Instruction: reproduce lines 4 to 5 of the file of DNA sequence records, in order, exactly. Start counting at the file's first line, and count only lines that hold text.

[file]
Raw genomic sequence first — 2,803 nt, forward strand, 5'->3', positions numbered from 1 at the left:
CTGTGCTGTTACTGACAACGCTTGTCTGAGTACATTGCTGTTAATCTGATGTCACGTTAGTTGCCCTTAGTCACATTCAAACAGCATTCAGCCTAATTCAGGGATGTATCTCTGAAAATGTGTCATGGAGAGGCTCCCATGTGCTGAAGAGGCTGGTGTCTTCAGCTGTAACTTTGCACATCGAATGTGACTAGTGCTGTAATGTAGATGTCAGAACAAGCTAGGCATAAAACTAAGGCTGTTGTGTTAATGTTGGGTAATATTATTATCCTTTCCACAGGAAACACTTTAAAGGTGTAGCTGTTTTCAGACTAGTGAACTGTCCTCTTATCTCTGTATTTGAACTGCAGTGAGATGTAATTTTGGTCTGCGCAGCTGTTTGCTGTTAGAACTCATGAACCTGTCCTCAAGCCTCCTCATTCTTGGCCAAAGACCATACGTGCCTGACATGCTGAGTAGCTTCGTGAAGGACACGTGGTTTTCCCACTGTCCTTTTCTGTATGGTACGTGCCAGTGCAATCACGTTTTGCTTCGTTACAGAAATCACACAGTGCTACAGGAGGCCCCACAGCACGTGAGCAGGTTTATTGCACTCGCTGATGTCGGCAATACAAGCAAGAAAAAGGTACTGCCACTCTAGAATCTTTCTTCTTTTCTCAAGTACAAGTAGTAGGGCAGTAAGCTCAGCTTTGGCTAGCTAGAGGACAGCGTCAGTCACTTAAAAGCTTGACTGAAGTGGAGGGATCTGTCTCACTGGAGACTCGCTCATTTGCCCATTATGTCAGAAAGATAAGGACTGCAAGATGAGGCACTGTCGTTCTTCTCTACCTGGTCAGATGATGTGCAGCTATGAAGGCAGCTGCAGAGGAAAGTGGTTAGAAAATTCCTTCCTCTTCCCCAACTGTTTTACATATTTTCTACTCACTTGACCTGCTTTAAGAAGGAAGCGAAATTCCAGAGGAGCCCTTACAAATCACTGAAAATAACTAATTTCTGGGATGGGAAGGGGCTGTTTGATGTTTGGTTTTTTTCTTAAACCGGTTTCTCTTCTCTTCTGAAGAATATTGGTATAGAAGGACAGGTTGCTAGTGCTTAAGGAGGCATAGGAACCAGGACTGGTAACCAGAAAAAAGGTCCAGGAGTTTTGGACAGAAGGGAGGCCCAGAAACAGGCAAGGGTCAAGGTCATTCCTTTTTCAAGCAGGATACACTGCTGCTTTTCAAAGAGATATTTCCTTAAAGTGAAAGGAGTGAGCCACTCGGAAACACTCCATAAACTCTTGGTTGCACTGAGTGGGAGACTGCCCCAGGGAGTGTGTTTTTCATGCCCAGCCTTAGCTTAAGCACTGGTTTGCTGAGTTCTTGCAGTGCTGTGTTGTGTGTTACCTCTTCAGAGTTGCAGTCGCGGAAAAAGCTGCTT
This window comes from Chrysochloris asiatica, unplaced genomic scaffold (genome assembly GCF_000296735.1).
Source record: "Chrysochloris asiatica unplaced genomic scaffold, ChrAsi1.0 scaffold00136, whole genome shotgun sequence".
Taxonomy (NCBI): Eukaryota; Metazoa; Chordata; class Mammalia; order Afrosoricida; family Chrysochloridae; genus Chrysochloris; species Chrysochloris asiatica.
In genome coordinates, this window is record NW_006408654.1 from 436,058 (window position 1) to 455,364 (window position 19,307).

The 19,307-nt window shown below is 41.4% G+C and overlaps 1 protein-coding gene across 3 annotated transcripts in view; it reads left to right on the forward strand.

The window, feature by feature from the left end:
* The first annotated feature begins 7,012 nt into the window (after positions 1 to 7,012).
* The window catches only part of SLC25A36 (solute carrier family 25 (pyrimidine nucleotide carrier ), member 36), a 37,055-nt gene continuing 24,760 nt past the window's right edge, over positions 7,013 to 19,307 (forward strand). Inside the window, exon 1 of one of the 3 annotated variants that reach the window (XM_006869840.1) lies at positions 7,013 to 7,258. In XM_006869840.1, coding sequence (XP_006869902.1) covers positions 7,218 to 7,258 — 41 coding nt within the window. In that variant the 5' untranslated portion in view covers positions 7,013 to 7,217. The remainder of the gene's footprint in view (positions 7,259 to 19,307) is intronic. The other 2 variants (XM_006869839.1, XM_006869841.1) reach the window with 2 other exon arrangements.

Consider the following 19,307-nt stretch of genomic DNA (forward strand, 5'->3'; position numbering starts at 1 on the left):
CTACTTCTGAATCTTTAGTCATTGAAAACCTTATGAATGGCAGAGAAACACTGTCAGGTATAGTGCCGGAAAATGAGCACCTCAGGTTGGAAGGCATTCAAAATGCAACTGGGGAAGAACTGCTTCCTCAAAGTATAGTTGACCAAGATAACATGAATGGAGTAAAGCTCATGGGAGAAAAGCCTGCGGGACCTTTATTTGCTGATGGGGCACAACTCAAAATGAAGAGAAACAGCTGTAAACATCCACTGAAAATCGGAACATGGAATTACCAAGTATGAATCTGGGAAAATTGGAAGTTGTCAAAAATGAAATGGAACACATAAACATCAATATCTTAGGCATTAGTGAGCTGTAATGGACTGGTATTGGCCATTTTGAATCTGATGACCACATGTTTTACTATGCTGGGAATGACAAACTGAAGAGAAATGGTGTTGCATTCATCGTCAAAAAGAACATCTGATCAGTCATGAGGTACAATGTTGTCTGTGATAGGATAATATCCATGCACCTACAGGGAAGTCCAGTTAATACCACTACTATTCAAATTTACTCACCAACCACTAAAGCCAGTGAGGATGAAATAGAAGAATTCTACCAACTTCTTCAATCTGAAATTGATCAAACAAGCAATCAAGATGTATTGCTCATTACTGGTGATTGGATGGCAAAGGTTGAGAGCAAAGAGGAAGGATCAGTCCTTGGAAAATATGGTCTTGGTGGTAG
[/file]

Source record: "Chrysochloris asiatica unplaced genomic scaffold, ChrAsi1.0 scaffold00136, whole genome shotgun sequence".
Taxonomy (NCBI): Eukaryota; Metazoa; Chordata; class Mammalia; order Afrosoricida; family Chrysochloridae; genus Chrysochloris; species Chrysochloris asiatica.